Column: The injury-riddled Celtics aren’t limping into the playoffs thanks to rising young stars
After an opening-night loss during which All-Star forward Gordon Hayward broke his ankle, Boston stunned the NBA with a 16-2 start.
Months later, the Celtics remain a hardwood marvel that has won more on the road than at home.
The adjustment to losing their big offseason acquisition already was more than many teams’ totality of tweaks over a season, but the hits keep coming.
The other new Boston All-Star, point guard Kyrie Irving, underwent knee surgery. He has not played in three weeks and might not return until the playoffs are underway. If the offensive hit was not enough, top defensive player Marcus Smart was sidelined until late April after he tore a thumb tendon.
Daniel Theis was lost for the season to knee surgery two weeks ago. Jaylen Brown was out six games this month because of a concussion.
Yet the Celtics have been as adaptable as Transformers and as resilient as Captain America’s shield to pull off late-season feats that healthy teams would be hard-pressed to do. They are an impressive 13-4 without Irving.
Perhaps freed from pressure, Boston is thriving since it is unlikely to catch top-seeded Toronto in the East or fall back to third. The injury-riddled, youth-reliant Celtics pressed through a 4-0 trip in the West and had a nine-day stretch in which they beat Oklahoma City at home and habanero-hot Portland and Utah on the road.
The win against the Jazz came without the services of three All-Stars (Hayward, Irving and Al Horford) and three potential starting replacements (Marcus Morris, Smart, and Theis). Boston used fourth-quarter zone defense and rallied from a six-point hole with 2:16 to go in Salt Lake City.
“It’s a lot but, at the end of the day, no one is going to feel sorry for us,” Morris said. “We have to still come out there and compete and win games. It’s unfortunate that we went down with a lot of injuries but it has given other guys opportunities to step up and see how they can play.”
Coach Brad Stevens has shown an ability to develop and organize a team with a depth of players who feel trusted, particularly the 25-and-under crew of Brown, Jayson Tatum, Terry Rozier, Abdel Nader, Shane Larkin, Semi Ojeleye and Guerschon Yabusele.
Five rookies — Tatum, Theis, Nader, Ojeleye and Yabusele — have been contributors in the main rotation for Boston, with Horford calling Tatum the NBA rookie of the year.
“I think they’re doing unbelievable,” Stevens said of the Celtics’ young players. “It’s hard. It’s hard to be a young player playing really well for 82 games every minute of every game. As far as consistently bringing it, those guys have been pretty darn good all year for us.”
It can be difficult for Boston to play well enough on offense to win without Irving, whose ability to get scores at the rim is particularly missed. But Morris put together the first three-game string of 20-point games in his career. Rozier has scored in double digits for every February and March game and set a career high with 33 points a week ago at Sacramento.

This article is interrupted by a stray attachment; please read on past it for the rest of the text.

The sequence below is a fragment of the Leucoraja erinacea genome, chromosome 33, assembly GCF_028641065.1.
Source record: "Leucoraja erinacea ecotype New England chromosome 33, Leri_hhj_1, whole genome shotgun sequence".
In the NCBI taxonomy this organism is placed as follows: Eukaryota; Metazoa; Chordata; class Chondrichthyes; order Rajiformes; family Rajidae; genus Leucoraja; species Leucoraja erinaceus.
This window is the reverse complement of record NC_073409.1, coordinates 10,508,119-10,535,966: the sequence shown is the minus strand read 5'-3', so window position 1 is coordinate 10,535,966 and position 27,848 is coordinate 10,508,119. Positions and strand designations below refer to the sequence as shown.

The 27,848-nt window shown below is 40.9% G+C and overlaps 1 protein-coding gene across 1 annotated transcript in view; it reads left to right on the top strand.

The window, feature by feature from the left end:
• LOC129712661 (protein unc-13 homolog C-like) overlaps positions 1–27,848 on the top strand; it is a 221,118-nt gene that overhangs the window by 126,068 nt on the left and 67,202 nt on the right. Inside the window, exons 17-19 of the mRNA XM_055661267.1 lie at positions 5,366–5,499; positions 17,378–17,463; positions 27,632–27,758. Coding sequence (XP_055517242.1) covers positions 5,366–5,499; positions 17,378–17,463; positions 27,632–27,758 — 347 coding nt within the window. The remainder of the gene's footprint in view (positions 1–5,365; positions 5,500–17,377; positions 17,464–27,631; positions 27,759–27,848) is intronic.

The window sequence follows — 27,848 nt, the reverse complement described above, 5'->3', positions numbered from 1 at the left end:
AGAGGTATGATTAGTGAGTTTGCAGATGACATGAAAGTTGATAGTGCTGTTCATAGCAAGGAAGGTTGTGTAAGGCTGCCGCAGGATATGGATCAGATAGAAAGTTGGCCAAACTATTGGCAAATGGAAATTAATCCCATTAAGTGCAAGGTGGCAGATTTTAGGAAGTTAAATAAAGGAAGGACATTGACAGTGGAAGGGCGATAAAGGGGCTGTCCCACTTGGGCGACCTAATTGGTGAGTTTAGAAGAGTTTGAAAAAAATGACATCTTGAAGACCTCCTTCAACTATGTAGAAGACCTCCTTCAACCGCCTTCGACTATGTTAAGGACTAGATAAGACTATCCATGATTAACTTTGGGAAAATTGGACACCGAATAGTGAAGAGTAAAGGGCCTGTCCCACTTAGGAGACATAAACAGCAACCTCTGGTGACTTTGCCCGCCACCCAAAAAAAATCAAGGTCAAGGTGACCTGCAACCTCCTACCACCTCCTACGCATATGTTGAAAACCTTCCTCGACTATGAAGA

Brown’s perimeter shot has improved greatly. Larkin, out of the NBA last season, is a 39% three-point shooter and typified the Boston grit when the 5-foot-11 guard flew in from the perimeter for an offensive rebound that kept the Celtics’ rally hopes at Utah alive. Nader’s hustle on transition defense consistently lifts his teammates.
“Those are the little things that nobody even talks about that lead to winning,” Stevens said.
It is what again makes Stevens a candidate for coach of the year. He is worthy based on this season’s work, which began by tearing up the training camp/preseason play once Hayward was lost on opening night. Stevens’ body of work also shows his acumen with annual increases in winning percentage amid reinvented rosters — .305 to .488 to .585 to .646 to a potential .700 this season.
Boston’s ability to sustain and survive is rooted in its defense, which is tops in the league in defensive rating. The Celtics have a base to fortify them when lineups shuffle and scoring becomes difficult.
“It helps a lot,” Horford said. “It’s something that has to be there every night. That’s what we lean on — defending and rebounding. That has to be a must every time we step on the floor.”
Much like John Wall’s injury absence in Washington, any Celtics success without Irving is not truly telling. The Celtics average an additional seven-plus points per 100 possessions with Irving on the court this season. He was averaging 24.4 points and 5.1 assists with a career-low 2.3 turnovers a game.
Tatum has handled the look of a go-to scorer at age 20 and on the back side of the rookie wall. The 6-8 forward is showing a versatile game that gives Boston another creator to handle pick-and-roll plays, transition dribbles and isolation plays without getting outside Boston’s system.
“Playoffs are around the corner so I’m excited about that,” said Tatum, who has been averaging 16-plus points a game in March.
Horford said it is more than the confidence Tatum is showing in playing nearly three times as many NBA games as he did at Duke. It is how simple he is keeping it with an attention to execution that becomes paramount when playoff games are a grind.
“He knows, if he doesn’t have the shot, he’s getting into his offensive moves right away,” Horford said. “Whether it’s in the midrange or attacking the basket, I feel like he’s figuring it out for himself so that’s encouraging to see.
“He’s definitely one of the better ones I’ve been able to see to make those adjustments. It’s not like he’s on a team that’s not going anywhere. We’re going to the playoffs and he’s a big part of it. The big reason of our success is him and Jaylen being able to come along so quickly.”
Go beyond the scoreboard
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